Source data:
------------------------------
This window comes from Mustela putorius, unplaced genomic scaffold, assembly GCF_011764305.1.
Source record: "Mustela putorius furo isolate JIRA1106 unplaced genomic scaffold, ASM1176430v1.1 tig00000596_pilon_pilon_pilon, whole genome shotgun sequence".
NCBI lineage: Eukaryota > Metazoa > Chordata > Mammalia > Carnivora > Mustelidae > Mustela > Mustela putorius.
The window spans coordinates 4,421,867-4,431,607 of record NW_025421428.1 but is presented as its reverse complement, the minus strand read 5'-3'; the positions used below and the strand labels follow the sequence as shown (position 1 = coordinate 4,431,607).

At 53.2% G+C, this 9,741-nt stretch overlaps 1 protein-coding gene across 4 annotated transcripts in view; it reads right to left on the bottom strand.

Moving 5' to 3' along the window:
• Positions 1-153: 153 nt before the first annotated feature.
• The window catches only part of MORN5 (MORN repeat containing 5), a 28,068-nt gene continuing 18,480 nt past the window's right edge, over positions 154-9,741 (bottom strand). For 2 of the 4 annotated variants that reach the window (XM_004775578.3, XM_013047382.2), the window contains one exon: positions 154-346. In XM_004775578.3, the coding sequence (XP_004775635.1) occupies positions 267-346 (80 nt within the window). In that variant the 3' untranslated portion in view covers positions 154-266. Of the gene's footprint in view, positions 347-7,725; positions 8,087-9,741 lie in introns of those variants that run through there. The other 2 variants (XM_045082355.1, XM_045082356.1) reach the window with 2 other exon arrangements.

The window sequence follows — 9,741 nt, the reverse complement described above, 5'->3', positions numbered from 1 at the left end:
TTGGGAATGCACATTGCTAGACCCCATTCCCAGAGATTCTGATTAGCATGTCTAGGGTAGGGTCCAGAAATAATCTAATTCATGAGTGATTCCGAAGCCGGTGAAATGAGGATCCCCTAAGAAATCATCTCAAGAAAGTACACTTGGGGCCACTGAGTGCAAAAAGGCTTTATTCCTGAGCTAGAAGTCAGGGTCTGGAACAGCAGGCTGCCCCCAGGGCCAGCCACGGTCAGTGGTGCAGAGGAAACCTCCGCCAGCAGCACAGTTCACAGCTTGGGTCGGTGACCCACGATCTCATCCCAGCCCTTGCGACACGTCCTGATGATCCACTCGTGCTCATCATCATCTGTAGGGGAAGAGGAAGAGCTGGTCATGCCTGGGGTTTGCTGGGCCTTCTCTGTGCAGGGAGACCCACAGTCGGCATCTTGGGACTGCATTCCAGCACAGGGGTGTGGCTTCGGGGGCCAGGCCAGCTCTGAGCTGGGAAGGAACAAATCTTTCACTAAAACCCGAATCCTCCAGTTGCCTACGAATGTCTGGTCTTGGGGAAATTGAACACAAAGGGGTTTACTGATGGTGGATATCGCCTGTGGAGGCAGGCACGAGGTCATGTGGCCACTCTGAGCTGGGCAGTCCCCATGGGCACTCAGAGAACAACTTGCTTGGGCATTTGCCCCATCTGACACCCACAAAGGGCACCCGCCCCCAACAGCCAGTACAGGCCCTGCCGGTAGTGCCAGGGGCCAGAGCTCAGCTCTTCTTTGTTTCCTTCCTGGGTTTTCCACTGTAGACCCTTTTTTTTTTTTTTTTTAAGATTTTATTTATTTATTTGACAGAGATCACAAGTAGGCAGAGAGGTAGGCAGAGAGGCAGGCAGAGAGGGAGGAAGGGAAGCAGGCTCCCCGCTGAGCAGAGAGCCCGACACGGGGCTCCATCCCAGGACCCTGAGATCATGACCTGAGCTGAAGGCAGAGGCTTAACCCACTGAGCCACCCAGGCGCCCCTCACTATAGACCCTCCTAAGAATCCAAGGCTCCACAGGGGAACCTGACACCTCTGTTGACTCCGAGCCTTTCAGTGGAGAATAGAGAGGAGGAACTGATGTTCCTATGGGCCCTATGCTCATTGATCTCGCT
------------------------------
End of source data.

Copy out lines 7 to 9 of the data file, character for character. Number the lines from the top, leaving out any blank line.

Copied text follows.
• Positions 1-153: 153 nt before the first annotated feature.
• The window catches only part of MORN5 (MORN repeat containing 5), a 28,068-nt gene continuing 18,480 nt past the window's right edge, over positions 154-9,741 (bottom strand). For 2 of the 4 annotated variants that reach the window (XM_004775578.3, XM_013047382.2), the window contains one exon: positions 154-346. In XM_004775578.3, the coding sequence (XP_004775635.1) occupies positions 267-346 (80 nt within the window). In that variant the 3' untranslated portion in view covers positions 154-266. Of the gene's footprint in view, positions 347-7,725; positions 8,087-9,741 lie in introns of those variants that run through there. The other 2 variants (XM_045082355.1, XM_045082356.1) reach the window with 2 other exon arrangements.

The window sequence follows — 9,741 nt, the reverse complement described above, 5'->3', positions numbered from 1 at the left end: